Volunteering Since She Was 5 Years Old, Florida Teen Works to End Hunger in Her Community

Daily Point of Light # 7505 Mar 9, 2023

Meet Daily Point of Light Award honoree Charlotte Krass. Read her story and nominate an outstanding volunteer or family as a Daily Point of Light.

Ever since Charlotte Krass was five years old, she possessed a heart to serve others. After hearing the founder of The Joshua’s Heart Foundation, Joshua Williams, speak to her school, Charlotte joined the movement to help end hunger in her community alongside other kids and teens her age. From mobile food drives to art supplies collections, Charlotte has no plans of changing her busy volunteer schedule to ensure her community has everything they need to live happy and healthy lives.  

What inspires you to volunteer?  

When I was younger, I heard Joshua, the founder of the Joshua’s Heart Foundation nonprofit organization, speak when I was around five years old. Its mission is to solve hunger. We host food drives in our community where we put together bags of food and groceries for people who can’t afford to buy their own. The organization is run by people around my age, so that really inspired me to be surrounded by a group of people like me who aspire to do the same thing.  

Describe your volunteer role with the Joshua’s Heart Foundation. 

My twin sister Julia and I, and our friend Sydney, fundraised for a refrigerated truck. During the COVID-19 pandemic we led mobile food drives, since it was hard for a lot of people to get food because they didn’t have access to a vehicle. We fundraised for this truck by selling bracelets and we also wrote to local corporations and supermarkets asking if they could help us out.  We partnered up with our local grocery store and they did a “roundup donation” drive, where they ask the person who’s shopping if they want to round up and donate to our project. That helped us out a lot. The grocery store also wrote us a check. I also saved up birthday money and sold clothes to fundraise for this project.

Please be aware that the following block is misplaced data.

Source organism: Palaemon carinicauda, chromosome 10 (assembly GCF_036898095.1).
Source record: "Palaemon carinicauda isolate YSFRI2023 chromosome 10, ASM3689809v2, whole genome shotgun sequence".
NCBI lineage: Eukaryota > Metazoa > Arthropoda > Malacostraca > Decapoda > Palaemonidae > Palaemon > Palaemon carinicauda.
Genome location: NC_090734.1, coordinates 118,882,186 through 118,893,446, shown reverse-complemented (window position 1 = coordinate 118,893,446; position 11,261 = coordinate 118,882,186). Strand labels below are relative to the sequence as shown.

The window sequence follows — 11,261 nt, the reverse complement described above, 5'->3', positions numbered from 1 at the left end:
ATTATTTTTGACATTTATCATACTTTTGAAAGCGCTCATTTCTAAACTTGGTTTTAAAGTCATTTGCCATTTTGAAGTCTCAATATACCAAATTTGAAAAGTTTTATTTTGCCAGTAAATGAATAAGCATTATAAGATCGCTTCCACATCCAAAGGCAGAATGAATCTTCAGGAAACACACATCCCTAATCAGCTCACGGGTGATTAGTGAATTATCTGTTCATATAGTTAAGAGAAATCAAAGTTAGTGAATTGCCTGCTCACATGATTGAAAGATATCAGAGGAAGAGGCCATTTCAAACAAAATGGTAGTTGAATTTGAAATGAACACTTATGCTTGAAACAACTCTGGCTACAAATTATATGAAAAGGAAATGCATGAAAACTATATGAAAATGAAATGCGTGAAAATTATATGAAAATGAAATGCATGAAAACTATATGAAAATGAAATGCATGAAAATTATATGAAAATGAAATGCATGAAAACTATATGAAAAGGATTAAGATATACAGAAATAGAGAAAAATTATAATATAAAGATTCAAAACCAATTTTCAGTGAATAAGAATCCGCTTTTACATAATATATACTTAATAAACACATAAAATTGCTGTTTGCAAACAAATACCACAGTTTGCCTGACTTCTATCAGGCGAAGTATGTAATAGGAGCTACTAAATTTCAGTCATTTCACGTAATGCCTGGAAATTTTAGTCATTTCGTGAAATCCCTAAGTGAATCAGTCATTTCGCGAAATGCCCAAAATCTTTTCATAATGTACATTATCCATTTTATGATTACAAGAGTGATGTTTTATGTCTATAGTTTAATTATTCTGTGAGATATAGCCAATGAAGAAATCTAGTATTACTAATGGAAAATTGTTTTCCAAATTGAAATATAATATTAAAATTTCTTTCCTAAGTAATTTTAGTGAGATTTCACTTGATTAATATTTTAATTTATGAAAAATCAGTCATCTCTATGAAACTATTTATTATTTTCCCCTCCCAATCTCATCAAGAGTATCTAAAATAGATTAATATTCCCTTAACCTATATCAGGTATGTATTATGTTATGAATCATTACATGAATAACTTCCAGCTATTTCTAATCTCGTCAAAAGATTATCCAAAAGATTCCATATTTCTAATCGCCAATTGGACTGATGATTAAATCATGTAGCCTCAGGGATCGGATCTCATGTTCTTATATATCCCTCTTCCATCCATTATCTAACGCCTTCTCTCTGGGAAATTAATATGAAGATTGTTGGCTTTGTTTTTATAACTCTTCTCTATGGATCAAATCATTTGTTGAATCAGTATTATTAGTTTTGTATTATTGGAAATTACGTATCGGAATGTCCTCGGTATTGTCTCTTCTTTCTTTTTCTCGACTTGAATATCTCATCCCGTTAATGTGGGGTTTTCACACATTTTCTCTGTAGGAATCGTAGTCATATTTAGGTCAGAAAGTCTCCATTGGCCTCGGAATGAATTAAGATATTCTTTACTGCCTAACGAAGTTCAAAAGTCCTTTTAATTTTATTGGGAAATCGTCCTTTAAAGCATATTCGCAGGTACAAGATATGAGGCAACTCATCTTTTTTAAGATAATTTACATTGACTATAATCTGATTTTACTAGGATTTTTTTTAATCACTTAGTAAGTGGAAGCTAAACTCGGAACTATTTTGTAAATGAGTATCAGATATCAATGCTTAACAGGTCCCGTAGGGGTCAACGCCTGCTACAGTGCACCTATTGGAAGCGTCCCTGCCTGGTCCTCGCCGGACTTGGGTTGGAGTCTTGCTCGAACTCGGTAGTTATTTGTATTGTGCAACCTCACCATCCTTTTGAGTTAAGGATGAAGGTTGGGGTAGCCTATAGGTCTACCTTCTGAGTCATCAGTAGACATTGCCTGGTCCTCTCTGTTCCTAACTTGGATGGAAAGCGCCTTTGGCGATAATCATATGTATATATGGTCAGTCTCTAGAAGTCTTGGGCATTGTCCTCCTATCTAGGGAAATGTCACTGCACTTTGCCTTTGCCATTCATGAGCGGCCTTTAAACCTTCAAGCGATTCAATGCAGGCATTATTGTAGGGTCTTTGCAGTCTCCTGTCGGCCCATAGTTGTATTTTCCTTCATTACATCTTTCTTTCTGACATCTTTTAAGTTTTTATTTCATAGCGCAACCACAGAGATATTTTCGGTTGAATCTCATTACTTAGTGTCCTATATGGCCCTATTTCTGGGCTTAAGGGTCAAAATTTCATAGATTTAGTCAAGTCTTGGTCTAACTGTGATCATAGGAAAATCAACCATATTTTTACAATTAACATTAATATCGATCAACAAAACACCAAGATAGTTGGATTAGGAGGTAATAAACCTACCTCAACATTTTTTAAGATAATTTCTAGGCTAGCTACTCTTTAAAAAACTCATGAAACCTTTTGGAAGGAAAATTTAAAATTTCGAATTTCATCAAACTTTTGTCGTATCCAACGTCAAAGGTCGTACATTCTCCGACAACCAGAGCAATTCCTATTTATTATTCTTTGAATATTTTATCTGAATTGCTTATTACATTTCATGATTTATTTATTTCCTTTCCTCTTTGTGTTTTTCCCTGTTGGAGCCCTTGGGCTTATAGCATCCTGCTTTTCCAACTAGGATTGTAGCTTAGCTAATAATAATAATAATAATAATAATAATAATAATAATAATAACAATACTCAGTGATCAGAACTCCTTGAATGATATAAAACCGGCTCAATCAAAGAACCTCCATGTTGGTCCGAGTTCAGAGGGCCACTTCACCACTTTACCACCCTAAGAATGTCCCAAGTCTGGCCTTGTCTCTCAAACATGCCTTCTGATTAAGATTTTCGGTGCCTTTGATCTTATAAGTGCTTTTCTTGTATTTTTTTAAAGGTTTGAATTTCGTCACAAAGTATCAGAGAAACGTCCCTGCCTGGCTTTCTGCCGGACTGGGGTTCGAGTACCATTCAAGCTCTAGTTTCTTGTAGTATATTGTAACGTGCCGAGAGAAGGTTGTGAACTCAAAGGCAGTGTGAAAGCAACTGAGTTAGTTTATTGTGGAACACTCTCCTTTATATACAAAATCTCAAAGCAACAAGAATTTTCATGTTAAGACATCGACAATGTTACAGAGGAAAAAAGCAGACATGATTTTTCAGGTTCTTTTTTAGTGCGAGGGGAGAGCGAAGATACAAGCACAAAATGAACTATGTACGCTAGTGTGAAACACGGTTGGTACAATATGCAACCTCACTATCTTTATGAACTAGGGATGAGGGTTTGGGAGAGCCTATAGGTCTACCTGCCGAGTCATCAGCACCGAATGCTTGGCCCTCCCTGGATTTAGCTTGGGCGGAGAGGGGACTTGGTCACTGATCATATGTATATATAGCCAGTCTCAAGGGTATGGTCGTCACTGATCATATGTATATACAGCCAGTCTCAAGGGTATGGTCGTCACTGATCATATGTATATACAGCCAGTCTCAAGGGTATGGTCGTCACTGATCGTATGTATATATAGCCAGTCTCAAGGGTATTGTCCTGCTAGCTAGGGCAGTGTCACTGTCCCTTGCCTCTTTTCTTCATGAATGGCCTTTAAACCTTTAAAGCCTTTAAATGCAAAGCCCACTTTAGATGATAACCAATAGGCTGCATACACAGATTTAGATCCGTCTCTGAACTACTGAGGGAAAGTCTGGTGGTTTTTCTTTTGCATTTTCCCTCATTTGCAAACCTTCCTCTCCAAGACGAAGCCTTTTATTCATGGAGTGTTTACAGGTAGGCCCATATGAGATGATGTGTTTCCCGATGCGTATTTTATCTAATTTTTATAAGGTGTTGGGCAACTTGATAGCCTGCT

Since she was young, Charlotte Krass, left, has collected art supplies for students in need./Courtesy Charlotte Krass

When I was younger, I led a project called the I Heart Art program. A lot of local schools cut their curriculum because they didn’t have enough money to pay for art supplies. So, during a school day, my sister and I posted flyers around school asking people to bring in art supplies. We collected a bunch of art supplies from people at our school and we handed them out to the people at our food drives.  We felt that it was really important for people to use their creativity and to make art. The kids were so happy and it was an amazing experience. 

What’s been the most rewarding part of your work?  

I’ve been able to meet a lot of people while handing out food at the food drives. I feel like the most rewarding thing is just seeing people be happy. Sometimes we give them hugs or we’ll write letters and put them in with the donated food, encouraging notes like “you are loved” or “have a great day.”  

What have you learned through your experiences as a volunteer?  

I’ve learned a lot about collaboration. Since I work with people around my age, I learned how to work on a team. Management was something that I’ve also learned because we had to send out all those letters, make time to fundraise and manage the project. 

Are there any future partnerships, programs, or events that you are excited about? 

We don’t have any new projects planned right now, but we’re planning more things for the future. As a member of the Joshua’s Heart Foundation Junior Advisory Board, I help lead weekly food drives. We will be using the truck we fundraised for to help with those. We also are remodeling our job board, which is the board of Joshua’s Heart with people my age. We’re remodeling it and trying to make the most out of it. 

Why is it important for others to get involved in causes they care about?  

If you care about something, it’s really important to go for it. Even the smallest things can make such a big change. Even if you’re just helping out people in your community, that still has a domino effect and it’s going to make a greater impact. 

What do you want people to learn from your story? 

I want them to learn that it’s easy to get involved. You can start little projects within your community. For me, I was able to sell bracelets and sell clothes. Doing little things like that can help you get involved and it shows that anyone at any age can make a difference. 

Do you want to make a difference in your community like Charlotte? Find local volunteer opportunities. 

Madi Donham